I’d love to say that I managed to pry out the secrets of HP’s reorganization through the craftiest subterfuge, but the truth is their PR representatives were the ones who forwarded me the company memo.
It outlines, in broad strokes, that the company is moving away from treating its software organization as a separate business division and instead folds it into HP’s consulting organization, known as Consulting and Integration (C&I). This is particularly true of its business intelligence unit, which will now be lead by Kris Robinson, who like HP chief exec Mark Hurd came over from NCR’s Teradata spin-off. Service management and information lifecycle management software employees will also be more tightly woven into C&I. The memo, which was written by HP Software exec VP Tom Hogan, also announced an exercise in rebranding.
“Given the significant expansion in our skills and abilities to deliver more end-to-end solutions and in many cases solutions that do not depend exclusively on software-based IP, we have also elected to change the name of the organization from HP Software to HP Software and Solutions,” Hogan writes. “As our customers and the marketplace continue to seek solutions versus products to pressing business challenges and opportunities, we believe this is the right time to also rebrand our organization.”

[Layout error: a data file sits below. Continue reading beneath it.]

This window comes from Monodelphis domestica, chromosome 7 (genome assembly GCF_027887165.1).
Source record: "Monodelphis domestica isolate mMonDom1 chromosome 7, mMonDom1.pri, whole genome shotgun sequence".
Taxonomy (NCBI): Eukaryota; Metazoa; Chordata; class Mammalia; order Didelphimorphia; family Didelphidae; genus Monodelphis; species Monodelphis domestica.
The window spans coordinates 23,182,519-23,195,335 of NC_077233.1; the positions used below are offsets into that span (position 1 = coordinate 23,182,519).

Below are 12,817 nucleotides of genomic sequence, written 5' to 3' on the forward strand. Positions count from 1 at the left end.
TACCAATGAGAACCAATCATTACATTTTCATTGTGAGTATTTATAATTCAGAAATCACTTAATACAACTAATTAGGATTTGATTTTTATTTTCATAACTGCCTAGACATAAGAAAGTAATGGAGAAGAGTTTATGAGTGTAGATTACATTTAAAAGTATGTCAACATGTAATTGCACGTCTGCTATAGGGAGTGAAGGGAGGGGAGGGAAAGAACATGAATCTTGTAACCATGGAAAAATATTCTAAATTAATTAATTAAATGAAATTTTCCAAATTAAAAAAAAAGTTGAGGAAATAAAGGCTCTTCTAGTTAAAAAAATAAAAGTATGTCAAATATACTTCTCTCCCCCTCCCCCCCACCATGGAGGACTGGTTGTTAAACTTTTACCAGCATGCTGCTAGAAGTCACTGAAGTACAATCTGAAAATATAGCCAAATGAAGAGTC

I would think there would half to be a considerable marketing effort before that “and Solutions” is picked up by the majority of HP’s corporate clients, and I’m not sure it will mean much to them if it is. Yes, customers want “solutions” more than they want products, but that doesn’t mean they always see their vendor as a solution provider. HP has some great software products now – from NeoView to Mercury and a lot of other stuff. There should be ways for customers to purchase those products without necessarily getting HP’s expensive advice along with it.
There is also the issue of EDS, the acquisition that led to thousands of layoffs this week. HP has said that portions of C&I will move to the outsourcing giant, but whether those portions will include elements of the software group remains unclear. Although outsourcing and consulting are not the same thing, both activities involve a closer “touch” to the customer than a typical products division would have.
As for the culture clash and morale issues that HP is no doubt going through, Hogan is aware of it.
“My ‘ask’ remains the same as we move through this process,” the memo says. “First, don’t get distracted. We must execute and deliver another record quarter. Second, when and where you are asked, please engage and collaborate. Our success will depend on our willingness as individuals to engage and contribute with passion.”
And also on the willingness of IT departments to accept HP as their consulting/outsourcing partner as well as their software supplier. Yes, IBM does this successfully, but Big Blue built up Global Services first and then started cherry-picking application firms. HP is going trying to go both at once. Memo to Tom Hogan: You have your work cut out for you.